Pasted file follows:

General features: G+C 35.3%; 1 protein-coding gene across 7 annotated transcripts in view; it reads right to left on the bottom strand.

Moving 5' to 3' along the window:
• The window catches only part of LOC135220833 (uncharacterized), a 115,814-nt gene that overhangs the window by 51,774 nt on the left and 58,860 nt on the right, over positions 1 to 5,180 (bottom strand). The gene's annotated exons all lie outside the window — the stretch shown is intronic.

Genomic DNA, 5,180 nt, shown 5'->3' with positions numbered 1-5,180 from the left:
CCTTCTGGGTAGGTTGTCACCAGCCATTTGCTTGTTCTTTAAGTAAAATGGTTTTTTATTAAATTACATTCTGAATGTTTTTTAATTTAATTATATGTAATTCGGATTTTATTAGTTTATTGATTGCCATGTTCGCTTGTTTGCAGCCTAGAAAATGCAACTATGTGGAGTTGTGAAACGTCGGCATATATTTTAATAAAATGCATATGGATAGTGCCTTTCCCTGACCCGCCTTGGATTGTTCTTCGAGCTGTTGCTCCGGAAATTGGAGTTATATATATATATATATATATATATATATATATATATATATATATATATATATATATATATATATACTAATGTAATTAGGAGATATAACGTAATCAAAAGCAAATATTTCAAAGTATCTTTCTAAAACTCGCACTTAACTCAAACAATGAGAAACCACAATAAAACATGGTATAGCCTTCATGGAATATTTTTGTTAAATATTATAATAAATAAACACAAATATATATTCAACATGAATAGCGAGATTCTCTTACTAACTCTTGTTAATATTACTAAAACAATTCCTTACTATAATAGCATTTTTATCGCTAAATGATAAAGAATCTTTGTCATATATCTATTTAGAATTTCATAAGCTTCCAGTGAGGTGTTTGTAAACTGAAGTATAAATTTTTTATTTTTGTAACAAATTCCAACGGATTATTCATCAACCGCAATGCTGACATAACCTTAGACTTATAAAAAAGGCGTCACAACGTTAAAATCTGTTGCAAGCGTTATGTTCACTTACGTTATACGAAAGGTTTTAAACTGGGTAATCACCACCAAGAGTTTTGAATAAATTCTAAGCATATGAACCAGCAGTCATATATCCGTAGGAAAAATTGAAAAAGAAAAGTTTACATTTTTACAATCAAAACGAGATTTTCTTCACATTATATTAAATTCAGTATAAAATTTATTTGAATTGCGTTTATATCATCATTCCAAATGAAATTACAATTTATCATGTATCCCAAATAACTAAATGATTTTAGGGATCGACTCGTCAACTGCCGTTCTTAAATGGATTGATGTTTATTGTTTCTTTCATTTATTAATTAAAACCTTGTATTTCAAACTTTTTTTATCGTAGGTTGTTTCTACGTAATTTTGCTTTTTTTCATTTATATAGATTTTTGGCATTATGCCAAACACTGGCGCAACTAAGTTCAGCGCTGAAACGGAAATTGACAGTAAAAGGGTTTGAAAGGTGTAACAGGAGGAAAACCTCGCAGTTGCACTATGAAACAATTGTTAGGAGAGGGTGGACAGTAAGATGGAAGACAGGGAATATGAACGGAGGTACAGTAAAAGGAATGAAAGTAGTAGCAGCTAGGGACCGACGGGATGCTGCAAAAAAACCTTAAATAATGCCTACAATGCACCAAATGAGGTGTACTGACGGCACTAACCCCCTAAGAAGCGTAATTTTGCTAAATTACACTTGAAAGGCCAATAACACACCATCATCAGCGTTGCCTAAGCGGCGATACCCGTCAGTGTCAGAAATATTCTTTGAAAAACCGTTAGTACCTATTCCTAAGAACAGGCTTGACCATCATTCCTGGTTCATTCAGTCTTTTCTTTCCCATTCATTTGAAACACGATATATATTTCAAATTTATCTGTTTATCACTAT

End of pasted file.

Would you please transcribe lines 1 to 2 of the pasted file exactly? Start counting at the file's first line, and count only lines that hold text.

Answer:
General features: G+C 35.3%; 1 protein-coding gene across 7 annotated transcripts in view; it reads right to left on the bottom strand.

Moving 5' to 3' along the window: